The Absolutely True Diary of a Part-Time Indian

The Absolutely True Diary of a Part-Time Indian Chapter 7 Summary & Analysis

Summary
Analysis
The next day, Junior finds Rowdy on the playground and tells him that he is transferring to Reardan. Rowdy does not believe Junior at first, but when he finally does, he begins to get angry. When Junior asks Rowdy to come to Reardan with him, Rowdy spits on the ground.
Rowdy sees Junior’s choice to leave as an insult not only to the tribe, but also to him. From Rowdy’s perspective, Junior is saying that Rowdy’s friendship isn’t enough to make him stay. Rowdy also doesn’t want to go to Reardan with Junior, since he doesn’t believe that even leaving the rez will mean any real hope for him.
Themes
Identity, Belonging, and Coming-of-Age Theme Icon
Hope, Dreams, and Loss Theme Icon
Junior understands that Rowdy hates Reardan because Reardan beat Wellpinit at every team sport in the previous year (including the Academic Bowl) in spite of Rowdy’s outstanding athletic accomplishments. This makes Junior scared of Reardan, too. But Junior also sees the white students as being full of hope, whereas Rowdy just hates them. With a drawing of a flying white horse, Junior explains that “hope for me is like some mythical creature: white, white, white, white, white, white, white, white.”
Rowdy sees the Reardan students only as adversaries—he can’t possibly imagine himself benefiting from the hopeful opportunities they have. Junior, perhaps because his understanding of racial boundaries is less rigid, thinks hope is something he could share with the white students. He does still think of hope and beauty as being inherently white, however, and so not necessarily possible for him.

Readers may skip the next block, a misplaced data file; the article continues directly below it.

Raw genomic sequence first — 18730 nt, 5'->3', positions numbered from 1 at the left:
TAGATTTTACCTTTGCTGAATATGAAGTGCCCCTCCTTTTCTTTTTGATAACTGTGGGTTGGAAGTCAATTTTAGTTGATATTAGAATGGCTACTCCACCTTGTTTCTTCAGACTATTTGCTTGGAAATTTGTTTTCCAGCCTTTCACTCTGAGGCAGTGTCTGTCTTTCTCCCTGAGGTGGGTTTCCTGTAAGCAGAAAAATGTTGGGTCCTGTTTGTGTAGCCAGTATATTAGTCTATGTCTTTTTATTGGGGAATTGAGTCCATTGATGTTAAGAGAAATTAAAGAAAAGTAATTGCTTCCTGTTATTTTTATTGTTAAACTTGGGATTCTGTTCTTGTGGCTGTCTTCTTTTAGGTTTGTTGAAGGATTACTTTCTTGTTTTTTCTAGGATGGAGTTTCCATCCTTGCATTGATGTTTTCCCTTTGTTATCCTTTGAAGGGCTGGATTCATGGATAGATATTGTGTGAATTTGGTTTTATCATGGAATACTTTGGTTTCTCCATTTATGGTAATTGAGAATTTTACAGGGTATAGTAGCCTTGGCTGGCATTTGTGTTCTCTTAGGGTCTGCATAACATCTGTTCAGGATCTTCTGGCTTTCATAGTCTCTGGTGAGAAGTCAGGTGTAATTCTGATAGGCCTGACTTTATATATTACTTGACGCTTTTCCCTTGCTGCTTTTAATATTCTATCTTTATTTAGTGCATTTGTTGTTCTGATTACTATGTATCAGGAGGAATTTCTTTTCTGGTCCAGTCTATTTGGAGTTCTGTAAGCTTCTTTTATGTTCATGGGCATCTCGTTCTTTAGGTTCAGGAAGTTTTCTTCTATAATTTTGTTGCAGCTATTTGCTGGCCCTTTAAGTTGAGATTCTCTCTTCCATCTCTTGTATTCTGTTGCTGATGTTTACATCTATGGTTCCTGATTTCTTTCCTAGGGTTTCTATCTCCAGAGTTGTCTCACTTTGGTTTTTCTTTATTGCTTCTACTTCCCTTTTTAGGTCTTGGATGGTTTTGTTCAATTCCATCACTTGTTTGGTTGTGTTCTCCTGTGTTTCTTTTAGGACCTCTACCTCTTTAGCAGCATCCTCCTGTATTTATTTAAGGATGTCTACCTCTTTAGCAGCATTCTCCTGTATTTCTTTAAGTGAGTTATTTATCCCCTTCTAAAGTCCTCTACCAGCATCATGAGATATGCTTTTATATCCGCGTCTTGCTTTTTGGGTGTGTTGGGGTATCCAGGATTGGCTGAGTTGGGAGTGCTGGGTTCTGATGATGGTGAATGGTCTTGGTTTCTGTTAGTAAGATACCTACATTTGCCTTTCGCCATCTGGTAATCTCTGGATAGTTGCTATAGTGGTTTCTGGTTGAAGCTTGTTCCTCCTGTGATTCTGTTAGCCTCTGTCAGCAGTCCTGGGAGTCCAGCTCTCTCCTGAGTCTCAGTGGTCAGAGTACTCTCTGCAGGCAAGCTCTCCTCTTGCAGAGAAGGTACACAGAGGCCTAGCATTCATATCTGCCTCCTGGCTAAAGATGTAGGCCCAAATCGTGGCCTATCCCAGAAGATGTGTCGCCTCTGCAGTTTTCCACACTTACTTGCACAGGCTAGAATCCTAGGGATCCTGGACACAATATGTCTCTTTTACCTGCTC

Themes
Racism, Poverty, and Alcoholism Theme Icon
Hope, Dreams, and Loss Theme Icon
As Rowdy begins to understand that Junior is serious, he turns away, and Junior touches his shoulder. Rowdy shoves Junior away, calling him a “retarded fag,” which breaks Junior’s heart.
Since Rowdy is one of the only people who doesn’t bully him, Junior is deeply hurt by this rejection. He realizes that pursuing his dreams could mean the loss of his most important friendship.
Themes
Identity, Belonging, and Coming-of-Age Theme Icon
Hope, Dreams, and Loss Theme Icon
Both boys begin to cry, which makes Rowdy even more upset. Rowdy screams in rage and pain, and it is the worst thing Junior has ever heard. After Rowdy accuses Junior of thinking he is better than Rowdy, Junior touches his shoulder again, trying to reassure him.
Crying is contrary to Rowdy’s tough persona—even to his understanding of himself—and accepting his own feelings will be an important part of his coming of age, just as Junior will have to learn to see people in less reductive terms than merely “strong” and “weak.”
Themes
Identity, Belonging, and Coming-of-Age Theme Icon
Racism, Poverty, and Alcoholism Theme Icon
Hope, Dreams, and Loss Theme Icon
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Rowdy punches Junior hard in the face, knocking him to the ground. As Rowdy walks away, Junior understands that his best friend has become his worst enemy.
Rowdy’s punch, like his insult, marks a huge breach in their friendship. Until now, Junior has been the only person Rowdy wouldn’t hit, and Rowdy has been the only person who wouldn’t hit Junior. This moment begins the quest for revenge between Junior and Rowdy that carries on throughout the novel, and starts their new, complicated relationship of both loving and hating each other at once.
Themes
Identity, Belonging, and Coming-of-Age Theme Icon
Overlapping Opposites Theme Icon
Confessions, Revenge, and Forgiveness Theme Icon